Listening Session Paintings

Friday, February 13, 2009

The Beauty of Cameron

This morning I had breakfast with Cameron Maddux, a friend of mine and a person with whom I taught at the Academy of Art for a couple of years. We talked for a long time about Imagine Learning and all of the wonderful things that are happening. He was and has been a deep believer in changing education. He has a young son, Sam, who is a beautiful sprite of a lad, full of creativity, energy, and curiosity. He worries about what will happen to Sam's light as he gets older and faces high school and more.

So as we were finishing our breakfast, he reached into his pocket and pulled money out of his wallet and handed it to me. At first I thought he was trying to pay for breakfast, but then I remembered he had already paid for breakfast! I realized in a flash he was giving me a donation to the cause!!! It was an overwhelming gesture of generosity, but moreso, belief in what we are doing. "This should cover a listening session," he said. I tried to give it back but he wouldn't hear of it. "I am passionate about what you are doing," he said.

Folks, this is the first donation to Imagine Learning! I believe in the purity of the seeds we plant in the world. As the person charged with holding the integrity of the seed of Imagine Learning, this first money could not have come from a purer intent or a more beautiful human being. It was a very moving moment.

This is the way money should flow in the world - through people's beliefs in the intentions of others and answering a calling inside to support those intentions. We thank you Cameron for your generosity and your wonderful belief in what we are doing.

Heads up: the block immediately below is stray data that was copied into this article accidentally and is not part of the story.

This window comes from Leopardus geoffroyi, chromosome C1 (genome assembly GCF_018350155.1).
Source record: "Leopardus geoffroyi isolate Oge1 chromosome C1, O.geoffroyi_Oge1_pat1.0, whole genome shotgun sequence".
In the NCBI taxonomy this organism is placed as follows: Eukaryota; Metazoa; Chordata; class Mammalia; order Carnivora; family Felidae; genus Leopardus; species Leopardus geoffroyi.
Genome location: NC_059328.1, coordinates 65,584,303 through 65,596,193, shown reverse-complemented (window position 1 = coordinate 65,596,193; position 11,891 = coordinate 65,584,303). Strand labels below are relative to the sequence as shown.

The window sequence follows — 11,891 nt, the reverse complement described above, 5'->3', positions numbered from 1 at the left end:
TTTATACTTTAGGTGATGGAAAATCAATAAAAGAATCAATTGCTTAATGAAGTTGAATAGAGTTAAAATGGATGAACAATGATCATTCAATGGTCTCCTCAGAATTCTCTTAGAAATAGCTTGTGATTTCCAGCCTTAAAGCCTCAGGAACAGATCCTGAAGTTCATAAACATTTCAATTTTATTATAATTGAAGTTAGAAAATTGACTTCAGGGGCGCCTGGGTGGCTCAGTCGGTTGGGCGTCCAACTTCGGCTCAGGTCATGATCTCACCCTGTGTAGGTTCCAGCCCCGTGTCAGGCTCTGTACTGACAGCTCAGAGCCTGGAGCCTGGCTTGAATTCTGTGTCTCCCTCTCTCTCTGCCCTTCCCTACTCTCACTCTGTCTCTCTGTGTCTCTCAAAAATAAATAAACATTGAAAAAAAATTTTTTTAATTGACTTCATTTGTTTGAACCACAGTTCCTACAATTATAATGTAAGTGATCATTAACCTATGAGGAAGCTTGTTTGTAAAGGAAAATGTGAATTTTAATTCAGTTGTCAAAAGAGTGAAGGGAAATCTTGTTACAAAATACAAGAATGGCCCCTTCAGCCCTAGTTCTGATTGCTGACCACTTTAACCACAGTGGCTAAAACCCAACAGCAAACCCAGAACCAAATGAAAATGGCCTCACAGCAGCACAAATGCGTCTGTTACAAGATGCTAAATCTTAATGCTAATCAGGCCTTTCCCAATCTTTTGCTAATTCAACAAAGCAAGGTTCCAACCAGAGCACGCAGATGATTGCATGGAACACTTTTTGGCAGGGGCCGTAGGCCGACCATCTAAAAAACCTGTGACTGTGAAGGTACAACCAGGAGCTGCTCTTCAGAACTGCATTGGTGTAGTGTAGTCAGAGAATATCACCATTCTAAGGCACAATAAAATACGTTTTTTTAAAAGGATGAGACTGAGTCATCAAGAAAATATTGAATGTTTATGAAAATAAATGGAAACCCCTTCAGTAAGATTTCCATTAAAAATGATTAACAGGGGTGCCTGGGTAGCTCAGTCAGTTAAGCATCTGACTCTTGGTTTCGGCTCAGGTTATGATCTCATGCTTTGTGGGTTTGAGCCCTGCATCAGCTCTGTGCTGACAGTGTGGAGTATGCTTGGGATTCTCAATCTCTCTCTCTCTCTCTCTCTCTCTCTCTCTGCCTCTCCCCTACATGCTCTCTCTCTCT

I think I will go to the bank and open the flow!

Wednesday, February 11, 2009

A Listening Session in Deli, India

Many, many thanks to Imagine Learning team member Anne Stadler, who is traveling to Deli, India and as a part of her travels has arranged to lead a Listening Session at The Modern School when she is there in April. This expands our International effort and it will be exciting to read the student's answers to their questions and to see their thinking in the paintings. Thank you Anne!!!

Tuesday, February 3, 2009

The Importance of What is Not

We join thirty spokes
to the hub of a wheel.
yet it's the center hole
that drives the chariot.

We shape clay
to birth a vessel,
yet it's the hollow within
that makes it useful.

We chisel doors and windows
to construct a room,
yet it's the inner space
that makes it livable.

Thus do we
create what is
to use what is not.

I love this verse (11) from Lao Tzu in the Tao Te Ching. I read this book often, but in this case, it is so appropriate to what I have been working on. I am working on a presentation about why we need a whole new question in education; about why the old system has served its purpose; and that young people hold a Knowing within themselves that is filled with Wisdom.

The stanza that reads:

We chisel doors and windows
to construct a room,
yet it's the inner space
that makes it livable.

Is particularly significant to me because it says that we spend more time trying to build a space than focus on what is not in it... in other words, the inner life of a child is much more important than grades, policies, procedures, standards of learning, tests, desks, bells, and on and on. The inner life of a child is more important than money, and thus every child deserves to be in a setting that has been built for his or her inner life, no matter the cost.

Life becomes livable when we find the beauty of our inner life. This cannot be manipulated into students, forced upon them through external motivation, nor can it be feared into us by a system designed to determine for us whether or not we are a failure. Life becomes livable in a structure where love, compassion, light and abundance predominate. It's the hollow within the vessel that makes it useful and the hole in the wheel that drives the chariot.

For too long, we have been consumed with the structure and instead, should be pouring our attention into seeing what what is not.